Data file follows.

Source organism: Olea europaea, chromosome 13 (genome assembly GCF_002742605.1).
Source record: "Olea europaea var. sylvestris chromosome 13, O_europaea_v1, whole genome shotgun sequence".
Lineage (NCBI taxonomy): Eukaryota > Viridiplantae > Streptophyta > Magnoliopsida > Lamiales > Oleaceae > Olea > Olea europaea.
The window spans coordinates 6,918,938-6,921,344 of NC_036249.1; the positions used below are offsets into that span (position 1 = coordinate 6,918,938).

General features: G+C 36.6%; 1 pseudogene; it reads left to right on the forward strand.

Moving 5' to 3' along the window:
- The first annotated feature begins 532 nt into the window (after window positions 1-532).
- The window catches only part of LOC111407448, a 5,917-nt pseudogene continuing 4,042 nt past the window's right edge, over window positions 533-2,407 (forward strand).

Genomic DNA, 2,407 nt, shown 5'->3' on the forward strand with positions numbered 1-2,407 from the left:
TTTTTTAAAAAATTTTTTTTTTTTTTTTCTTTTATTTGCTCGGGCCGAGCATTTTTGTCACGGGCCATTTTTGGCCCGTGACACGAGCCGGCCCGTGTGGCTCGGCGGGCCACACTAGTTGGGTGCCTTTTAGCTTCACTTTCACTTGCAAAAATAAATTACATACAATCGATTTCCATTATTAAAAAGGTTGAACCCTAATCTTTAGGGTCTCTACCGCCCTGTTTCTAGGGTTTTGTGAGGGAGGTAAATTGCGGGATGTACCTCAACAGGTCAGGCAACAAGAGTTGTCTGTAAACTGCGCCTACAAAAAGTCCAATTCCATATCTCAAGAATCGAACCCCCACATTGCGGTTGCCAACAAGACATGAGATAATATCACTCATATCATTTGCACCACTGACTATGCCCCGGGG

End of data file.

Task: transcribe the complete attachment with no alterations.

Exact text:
Source organism: Olea europaea, chromosome 13 (genome assembly GCF_002742605.1).
Source record: "Olea europaea var. sylvestris chromosome 13, O_europaea_v1, whole genome shotgun sequence".
Lineage (NCBI taxonomy): Eukaryota > Viridiplantae > Streptophyta > Magnoliopsida > Lamiales > Oleaceae > Olea > Olea europaea.
The window spans coordinates 6,918,938-6,921,344 of NC_036249.1; the positions used below are offsets into that span (position 1 = coordinate 6,918,938).

General features: G+C 36.6%; 1 pseudogene; it reads left to right on the forward strand.

Moving 5' to 3' along the window:
- The first annotated feature begins 532 nt into the window (after window positions 1-532).
- The window catches only part of LOC111407448, a 5,917-nt pseudogene continuing 4,042 nt past the window's right edge, over window positions 533-2,407 (forward strand).

Genomic DNA, 2,407 nt, shown 5'->3' on the forward strand with positions numbered 1-2,407 from the left:
TTTTTTAAAAAATTTTTTTTTTTTTTTTCTTTTATTTGCTCGGGCCGAGCATTTTTGTCACGGGCCATTTTTGGCCCGTGACACGAGCCGGCCCGTGTGGCTCGGCGGGCCACACTAGTTGGGTGCCTTTTAGCTTCACTTTCACTTGCAAAAATAAATTACATACAATCGATTTCCATTATTAAAAAGGTTGAACCCTAATCTTTAGGGTCTCTACCGCCCTGTTTCTAGGGTTTTGTGAGGGAGGTAAATTGCGGGATGTACCTCAACAGGTCAGGCAACAAGAGTTGTCTGTAAACTGCGCCTACAAAAAGTCCAATTCCATATCTCAAGAATCGAACCCCCACATTGCGGTTGCCAACAAGACATGAGATAATATCACTCATATCATTTGCACCACTGACTATGCCCCGGGG